Predation Management:

  • A large adult male mountain lion (designated KM03) was captured in the Burro Canyon area in the western Kofa Mountains on October 21.   He was fitted with a GPS radio collar and released.  Over the next two days we were able to confirm the collar is working and providing data, although the flow of data has been more intermittent than hoped.  The low rates of data flow are reminiscent of our experience with KM01 and are thought to relate to technical issues related to the satellite array versus any malfunction in the collar. 
  • A kill (mule deer) has been confirmed for mountain lion KM03.  The lion removed the head of the deer and fed heavily on the carcass which precluded determining the sex of the deer.  Department and Service biologists spent much of the week of November 26 researching some location clusters downloaded from KM03’s collar.  These were located in areas east of the NWR.  In the past, such clusters have been indicative of a lion sitting on a kill.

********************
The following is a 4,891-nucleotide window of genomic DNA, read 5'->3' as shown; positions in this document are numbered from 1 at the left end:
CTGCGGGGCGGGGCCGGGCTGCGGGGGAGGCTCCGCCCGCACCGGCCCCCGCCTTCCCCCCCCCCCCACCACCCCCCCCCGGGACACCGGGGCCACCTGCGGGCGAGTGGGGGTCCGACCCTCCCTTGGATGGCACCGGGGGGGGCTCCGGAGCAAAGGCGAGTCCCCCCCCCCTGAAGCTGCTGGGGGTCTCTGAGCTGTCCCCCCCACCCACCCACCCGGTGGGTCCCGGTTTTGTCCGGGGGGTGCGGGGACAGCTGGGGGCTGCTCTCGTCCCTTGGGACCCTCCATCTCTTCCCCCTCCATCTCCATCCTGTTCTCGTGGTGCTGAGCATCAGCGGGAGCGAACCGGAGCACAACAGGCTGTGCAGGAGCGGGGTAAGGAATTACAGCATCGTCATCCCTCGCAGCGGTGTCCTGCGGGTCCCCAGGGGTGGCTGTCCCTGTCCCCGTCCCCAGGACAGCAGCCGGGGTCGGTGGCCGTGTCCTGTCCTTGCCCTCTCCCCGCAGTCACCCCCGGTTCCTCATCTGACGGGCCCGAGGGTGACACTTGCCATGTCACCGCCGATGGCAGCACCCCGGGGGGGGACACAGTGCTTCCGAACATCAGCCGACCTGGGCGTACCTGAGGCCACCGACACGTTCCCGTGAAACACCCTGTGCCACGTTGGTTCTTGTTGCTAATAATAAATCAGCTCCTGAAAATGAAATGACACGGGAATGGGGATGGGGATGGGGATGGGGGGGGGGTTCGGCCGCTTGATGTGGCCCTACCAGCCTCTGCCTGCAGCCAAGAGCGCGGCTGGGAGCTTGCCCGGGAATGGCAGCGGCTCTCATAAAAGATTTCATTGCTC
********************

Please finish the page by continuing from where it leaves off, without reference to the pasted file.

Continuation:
• Additional information continues to result from analysis of field materials recovered from KM01’s kills.  After this lion’s removal last June, researchers backtracked location data contained in the collar and found a total of 10 kills.  In some cases the condition of the kills necessitated the taking of hair and bone samples to verify species.  Counting recently completed sample analyses, the current list of confirmed kills for this lion are:  five bighorn sheep, three mule deer, one badger, and one still unidentified large ungulate (either bighorn or mule deer), i.e., one of the previously unidentified large ungulates has been confirmed as a mule deer and the kill previously thought to be a coyote was confirmed as a badger.